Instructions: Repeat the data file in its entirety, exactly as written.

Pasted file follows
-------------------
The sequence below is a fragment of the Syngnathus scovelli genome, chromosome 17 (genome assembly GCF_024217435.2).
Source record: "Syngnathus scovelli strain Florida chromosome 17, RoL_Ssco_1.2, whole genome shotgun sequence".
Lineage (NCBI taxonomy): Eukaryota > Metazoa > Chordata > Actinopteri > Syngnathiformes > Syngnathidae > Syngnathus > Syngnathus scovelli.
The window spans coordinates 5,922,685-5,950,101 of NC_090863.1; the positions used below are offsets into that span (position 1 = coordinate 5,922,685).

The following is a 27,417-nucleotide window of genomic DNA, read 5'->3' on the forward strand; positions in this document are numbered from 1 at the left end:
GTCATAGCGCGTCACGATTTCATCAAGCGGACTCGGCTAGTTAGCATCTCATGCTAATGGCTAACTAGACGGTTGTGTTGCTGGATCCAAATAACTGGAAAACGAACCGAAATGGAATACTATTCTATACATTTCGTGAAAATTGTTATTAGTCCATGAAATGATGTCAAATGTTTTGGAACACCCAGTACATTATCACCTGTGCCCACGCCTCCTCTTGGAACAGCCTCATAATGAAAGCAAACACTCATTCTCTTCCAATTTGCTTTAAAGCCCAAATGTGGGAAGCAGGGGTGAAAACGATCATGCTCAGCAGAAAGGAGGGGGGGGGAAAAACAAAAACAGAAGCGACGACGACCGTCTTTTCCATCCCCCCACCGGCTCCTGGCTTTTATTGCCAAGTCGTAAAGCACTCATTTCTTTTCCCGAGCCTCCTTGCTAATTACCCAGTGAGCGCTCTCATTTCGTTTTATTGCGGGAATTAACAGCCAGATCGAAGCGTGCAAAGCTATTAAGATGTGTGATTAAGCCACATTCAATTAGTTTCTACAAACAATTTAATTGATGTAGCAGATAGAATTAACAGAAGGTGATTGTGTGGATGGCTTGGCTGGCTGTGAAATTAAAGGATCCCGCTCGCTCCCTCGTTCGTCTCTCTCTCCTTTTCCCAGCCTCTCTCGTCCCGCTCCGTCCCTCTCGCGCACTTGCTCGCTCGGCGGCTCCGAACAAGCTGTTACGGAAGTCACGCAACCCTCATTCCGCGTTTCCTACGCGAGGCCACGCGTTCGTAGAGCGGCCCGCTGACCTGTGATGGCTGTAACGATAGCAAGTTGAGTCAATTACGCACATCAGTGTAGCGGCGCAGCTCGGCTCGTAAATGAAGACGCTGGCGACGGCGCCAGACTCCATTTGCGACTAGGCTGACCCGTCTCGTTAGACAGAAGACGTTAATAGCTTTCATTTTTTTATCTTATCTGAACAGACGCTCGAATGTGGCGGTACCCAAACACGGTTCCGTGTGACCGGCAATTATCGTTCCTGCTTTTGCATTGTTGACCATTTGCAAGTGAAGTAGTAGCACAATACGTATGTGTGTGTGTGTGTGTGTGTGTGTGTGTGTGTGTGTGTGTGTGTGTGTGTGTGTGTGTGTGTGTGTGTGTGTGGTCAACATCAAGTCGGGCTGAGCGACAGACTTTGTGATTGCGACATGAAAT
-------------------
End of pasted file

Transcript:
The sequence below is a fragment of the Syngnathus scovelli genome, chromosome 17 (genome assembly GCF_024217435.2).
Source record: "Syngnathus scovelli strain Florida chromosome 17, RoL_Ssco_1.2, whole genome shotgun sequence".
Lineage (NCBI taxonomy): Eukaryota > Metazoa > Chordata > Actinopteri > Syngnathiformes > Syngnathidae > Syngnathus > Syngnathus scovelli.
The window spans coordinates 5,922,685-5,950,101 of NC_090863.1; the positions used below are offsets into that span (position 1 = coordinate 5,922,685).

The following is a 27,417-nucleotide window of genomic DNA, read 5'->3' on the forward strand; positions in this document are numbered from 1 at the left end:
GTCATAGCGCGTCACGATTTCATCAAGCGGACTCGGCTAGTTAGCATCTCATGCTAATGGCTAACTAGACGGTTGTGTTGCTGGATCCAAATAACTGGAAAACGAACCGAAATGGAATACTATTCTATACATTTCGTGAAAATTGTTATTAGTCCATGAAATGATGTCAAATGTTTTGGAACACCCAGTACATTATCACCTGTGCCCACGCCTCCTCTTGGAACAGCCTCATAATGAAAGCAAACACTCATTCTCTTCCAATTTGCTTTAAAGCCCAAATGTGGGAAGCAGGGGTGAAAACGATCATGCTCAGCAGAAAGGAGGGGGGGGGAAAAACAAAAACAGAAGCGACGACGACCGTCTTTTCCATCCCCCCACCGGCTCCTGGCTTTTATTGCCAAGTCGTAAAGCACTCATTTCTTTTCCCGAGCCTCCTTGCTAATTACCCAGTGAGCGCTCTCATTTCGTTTTATTGCGGGAATTAACAGCCAGATCGAAGCGTGCAAAGCTATTAAGATGTGTGATTAAGCCACATTCAATTAGTTTCTACAAACAATTTAATTGATGTAGCAGATAGAATTAACAGAAGGTGATTGTGTGGATGGCTTGGCTGGCTGTGAAATTAAAGGATCCCGCTCGCTCCCTCGTTCGTCTCTCTCTCCTTTTCCCAGCCTCTCTCGTCCCGCTCCGTCCCTCTCGCGCACTTGCTCGCTCGGCGGCTCCGAACAAGCTGTTACGGAAGTCACGCAACCCTCATTCCGCGTTTCCTACGCGAGGCCACGCGTTCGTAGAGCGGCCCGCTGACCTGTGATGGCTGTAACGATAGCAAGTTGAGTCAATTACGCACATCAGTGTAGCGGCGCAGCTCGGCTCGTAAATGAAGACGCTGGCGACGGCGCCAGACTCCATTTGCGACTAGGCTGACCCGTCTCGTTAGACAGAAGACGTTAATAGCTTTCATTTTTTTATCTTATCTGAACAGACGCTCGAATGTGGCGGTACCCAAACACGGTTCCGTGTGACCGGCAATTATCGTTCCTGCTTTTGCATTGTTGACCATTTGCAAGTGAAGTAGTAGCACAATACGTATGTGTGTGTGTGTGTGTGTGTGTGTGTGTGTGTGTGTGTGTGTGTGTGTGTGTGTGTGTGTGTGTGTGTGTGTGGTCAACATCAAGTCGGGCTGAGCGACAGACTTTGTGATTGCGACATGAAAT